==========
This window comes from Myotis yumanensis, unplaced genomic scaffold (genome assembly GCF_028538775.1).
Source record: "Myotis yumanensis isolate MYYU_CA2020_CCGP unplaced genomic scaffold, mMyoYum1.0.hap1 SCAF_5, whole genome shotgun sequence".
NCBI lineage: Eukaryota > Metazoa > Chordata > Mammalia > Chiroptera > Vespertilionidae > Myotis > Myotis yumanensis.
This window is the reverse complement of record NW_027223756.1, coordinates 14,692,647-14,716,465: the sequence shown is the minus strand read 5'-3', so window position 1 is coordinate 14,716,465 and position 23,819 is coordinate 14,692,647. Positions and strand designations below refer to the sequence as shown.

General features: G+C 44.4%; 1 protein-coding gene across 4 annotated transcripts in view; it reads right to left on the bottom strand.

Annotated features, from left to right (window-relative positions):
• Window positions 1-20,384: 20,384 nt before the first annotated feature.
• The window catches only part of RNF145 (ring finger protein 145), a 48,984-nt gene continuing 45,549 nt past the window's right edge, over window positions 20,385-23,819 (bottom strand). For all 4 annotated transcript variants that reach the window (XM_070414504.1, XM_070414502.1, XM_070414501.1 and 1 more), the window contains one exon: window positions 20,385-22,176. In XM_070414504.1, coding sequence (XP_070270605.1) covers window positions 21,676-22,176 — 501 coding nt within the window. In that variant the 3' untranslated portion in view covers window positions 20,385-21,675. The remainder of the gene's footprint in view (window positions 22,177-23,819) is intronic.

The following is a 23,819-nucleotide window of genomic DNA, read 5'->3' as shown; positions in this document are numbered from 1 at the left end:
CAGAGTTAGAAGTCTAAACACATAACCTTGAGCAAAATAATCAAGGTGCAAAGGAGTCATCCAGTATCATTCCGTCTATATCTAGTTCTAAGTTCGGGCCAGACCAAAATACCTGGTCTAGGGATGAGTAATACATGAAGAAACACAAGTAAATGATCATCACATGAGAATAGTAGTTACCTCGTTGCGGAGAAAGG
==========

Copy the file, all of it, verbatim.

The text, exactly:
This window comes from Myotis yumanensis, unplaced genomic scaffold (genome assembly GCF_028538775.1).
Source record: "Myotis yumanensis isolate MYYU_CA2020_CCGP unplaced genomic scaffold, mMyoYum1.0.hap1 SCAF_5, whole genome shotgun sequence".
NCBI lineage: Eukaryota > Metazoa > Chordata > Mammalia > Chiroptera > Vespertilionidae > Myotis > Myotis yumanensis.
This window is the reverse complement of record NW_027223756.1, coordinates 14,692,647-14,716,465: the sequence shown is the minus strand read 5'-3', so window position 1 is coordinate 14,716,465 and position 23,819 is coordinate 14,692,647. Positions and strand designations below refer to the sequence as shown.

General features: G+C 44.4%; 1 protein-coding gene across 4 annotated transcripts in view; it reads right to left on the bottom strand.

Annotated features, from left to right (window-relative positions):
• Window positions 1-20,384: 20,384 nt before the first annotated feature.
• The window catches only part of RNF145 (ring finger protein 145), a 48,984-nt gene continuing 45,549 nt past the window's right edge, over window positions 20,385-23,819 (bottom strand). For all 4 annotated transcript variants that reach the window (XM_070414504.1, XM_070414502.1, XM_070414501.1 and 1 more), the window contains one exon: window positions 20,385-22,176. In XM_070414504.1, coding sequence (XP_070270605.1) covers window positions 21,676-22,176 — 501 coding nt within the window. In that variant the 3' untranslated portion in view covers window positions 20,385-21,675. The remainder of the gene's footprint in view (window positions 22,177-23,819) is intronic.

The following is a 23,819-nucleotide window of genomic DNA, read 5'->3' as shown; positions in this document are numbered from 1 at the left end:
CAGAGTTAGAAGTCTAAACACATAACCTTGAGCAAAATAATCAAGGTGCAAAGGAGTCATCCAGTATCATTCCGTCTATATCTAGTTCTAAGTTCGGGCCAGACCAAAATACCTGGTCTAGGGATGAGTAATACATGAAGAAACACAAGTAAATGATCATCACATGAGAATAGTAGTTACCTCGTTGCGGAGAAAGG